Teaching Resources

Physics teaching resources

Template for Creating GeoGebra Animations

In an introductory sharing for the use of GeoGebra to my colleagues, I have prepared a simple template for them to try their hands at animations of points and other elements.

You can try the same too. Create a moving point by typing into the Input field (5,5*sin(time)) so that you get a point at x = 5 that oscillates between 5 and -5 in the vertical direction.

Relationship between displacement-time and velocity-time graphs

Through this GeoGebra app, students can observe how the gradient of the displacement-time graph gives the instantaneous velocity and how the area under the velocity-time graph gives the change in displacement.

In the GeoGebra app below, you will see a displacement-time graph on the left and its corresponding velocity-time graph on the right. These graphs will be referring to the same motion occuring in a straight line. Instructions

  1. Click “Play” and observe the values of displacement and velocity change in each graph over time.
  2. Note the relationship between the gradient in the displacement-time graph and the value of velocity.
  3. Note the relationship between the area under the velocity-time graph and the value of displacement.

Uniform vertical circular motion

The following GeoGebra app simulates the force vectors on an object in uniform vertical circular motion.

A real world example of this would be the forces acting on a cabin in a ferris wheel.

<iframe scrolling="no" title="Vertical Uniform Circular Motion " src="https://www.geogebra.org/material/iframe/id/t5jstqsm/width/640/height/480/border/888888/sfsb/true/smb/false/stb/false/stbh/false/ai/false/asb/false/sri/true/rc/false/ld/false/sdz/false/ctl/false" width="640px" height="480px" style="border:0px;"> </iframe>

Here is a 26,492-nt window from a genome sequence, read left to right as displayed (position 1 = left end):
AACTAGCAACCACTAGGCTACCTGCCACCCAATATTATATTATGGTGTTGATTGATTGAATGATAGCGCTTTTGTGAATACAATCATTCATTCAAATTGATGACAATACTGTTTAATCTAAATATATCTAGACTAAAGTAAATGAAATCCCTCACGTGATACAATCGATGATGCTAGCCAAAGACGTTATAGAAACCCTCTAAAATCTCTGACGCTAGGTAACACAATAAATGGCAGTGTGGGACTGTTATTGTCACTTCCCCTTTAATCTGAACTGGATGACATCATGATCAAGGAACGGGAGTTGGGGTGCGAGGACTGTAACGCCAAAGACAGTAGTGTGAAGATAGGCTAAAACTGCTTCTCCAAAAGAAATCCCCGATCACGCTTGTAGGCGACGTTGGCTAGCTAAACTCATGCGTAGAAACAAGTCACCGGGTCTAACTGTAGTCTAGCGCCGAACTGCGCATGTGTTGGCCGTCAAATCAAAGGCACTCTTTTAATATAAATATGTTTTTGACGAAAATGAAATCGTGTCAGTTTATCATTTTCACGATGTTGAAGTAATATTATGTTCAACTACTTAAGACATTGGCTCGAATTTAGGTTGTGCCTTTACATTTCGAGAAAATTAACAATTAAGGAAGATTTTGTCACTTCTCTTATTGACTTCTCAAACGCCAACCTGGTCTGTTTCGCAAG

Vertical Non-Uniform Circular Motion

This is a simulation that shows the vectors of forces acting on an object rolling in a vertical loop, assuming negligible friction.

To complete the loop, the initial velocity must be sufficiently high so that contact between the object and the track is maintained. When the contact force between the object and its looping track no longer exists, the object will drop from the loop.

The following code is for embedding in SLS.

<iframe scrolling="no" title="Vertical non-uniform circular motion" src="https://www.geogebra.org/material/iframe/id/ny3jhhsp/width/640/height/480/border/888888/sfsb/true/smb/false/stb/false/stbh/false/ai/false/asb/false/sri/true/rc/false/ld/false/sdz/false/ctl/false" width="640px" height="480px" style="border:0px;"> </iframe>